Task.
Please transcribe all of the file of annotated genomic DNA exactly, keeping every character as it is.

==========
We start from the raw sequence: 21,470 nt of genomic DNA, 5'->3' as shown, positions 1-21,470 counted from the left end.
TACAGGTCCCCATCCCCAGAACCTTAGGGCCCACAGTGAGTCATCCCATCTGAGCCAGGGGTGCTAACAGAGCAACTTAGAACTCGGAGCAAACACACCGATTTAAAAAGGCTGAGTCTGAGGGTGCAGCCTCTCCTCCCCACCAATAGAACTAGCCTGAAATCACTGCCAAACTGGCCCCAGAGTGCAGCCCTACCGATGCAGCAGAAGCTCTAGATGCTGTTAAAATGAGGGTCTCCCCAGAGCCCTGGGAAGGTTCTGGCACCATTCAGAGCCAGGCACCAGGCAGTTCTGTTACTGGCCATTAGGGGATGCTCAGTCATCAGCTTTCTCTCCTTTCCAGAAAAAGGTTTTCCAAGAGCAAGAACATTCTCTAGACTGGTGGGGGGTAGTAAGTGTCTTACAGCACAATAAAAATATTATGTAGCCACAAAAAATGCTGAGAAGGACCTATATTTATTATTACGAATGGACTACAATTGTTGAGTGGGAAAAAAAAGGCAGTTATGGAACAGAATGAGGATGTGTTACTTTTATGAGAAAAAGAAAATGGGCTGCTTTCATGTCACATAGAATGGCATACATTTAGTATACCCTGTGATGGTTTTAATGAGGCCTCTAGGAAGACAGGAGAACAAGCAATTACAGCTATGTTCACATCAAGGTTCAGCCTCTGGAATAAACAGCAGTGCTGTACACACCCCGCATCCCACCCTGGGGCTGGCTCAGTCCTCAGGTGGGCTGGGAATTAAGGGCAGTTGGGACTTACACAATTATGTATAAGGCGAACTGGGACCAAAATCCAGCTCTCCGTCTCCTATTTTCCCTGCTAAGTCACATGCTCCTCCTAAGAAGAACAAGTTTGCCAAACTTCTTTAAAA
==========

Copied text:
We start from the raw sequence: 21,470 nt of genomic DNA, 5'->3' as shown, positions 1-21,470 counted from the left end.
TACAGGTCCCCATCCCCAGAACCTTAGGGCCCACAGTGAGTCATCCCATCTGAGCCAGGGGTGCTAACAGAGCAACTTAGAACTCGGAGCAAACACACCGATTTAAAAAGGCTGAGTCTGAGGGTGCAGCCTCTCCTCCCCACCAATAGAACTAGCCTGAAATCACTGCCAAACTGGCCCCAGAGTGCAGCCCTACCGATGCAGCAGAAGCTCTAGATGCTGTTAAAATGAGGGTCTCCCCAGAGCCCTGGGAAGGTTCTGGCACCATTCAGAGCCAGGCACCAGGCAGTTCTGTTACTGGCCATTAGGGGATGCTCAGTCATCAGCTTTCTCTCCTTTCCAGAAAAAGGTTTTCCAAGAGCAAGAACATTCTCTAGACTGGTGGGGGGTAGTAAGTGTCTTACAGCACAATAAAAATATTATGTAGCCACAAAAAATGCTGAGAAGGACCTATATTTATTATTACGAATGGACTACAATTGTTGAGTGGGAAAAAAAAGGCAGTTATGGAACAGAATGAGGATGTGTTACTTTTATGAGAAAAAGAAAATGGGCTGCTTTCATGTCACATAGAATGGCATACATTTAGTATACCCTGTGATGGTTTTAATGAGGCCTCTAGGAAGACAGGAGAACAAGCAATTACAGCTATGTTCACATCAAGGTTCAGCCTCTGGAATAAACAGCAGTGCTGTACACACCCCGCATCCCACCCTGGGGCTGGCTCAGTCCTCAGGTGGGCTGGGAATTAAGGGCAGTTGGGACTTACACAATTATGTATAAGGCGAACTGGGACCAAAATCCAGCTCTCCGTCTCCTATTTTCCCTGCTAAGTCACATGCTCCTCCTAAGAAGAACAAGTTTGCCAAACTTCTTTAAAA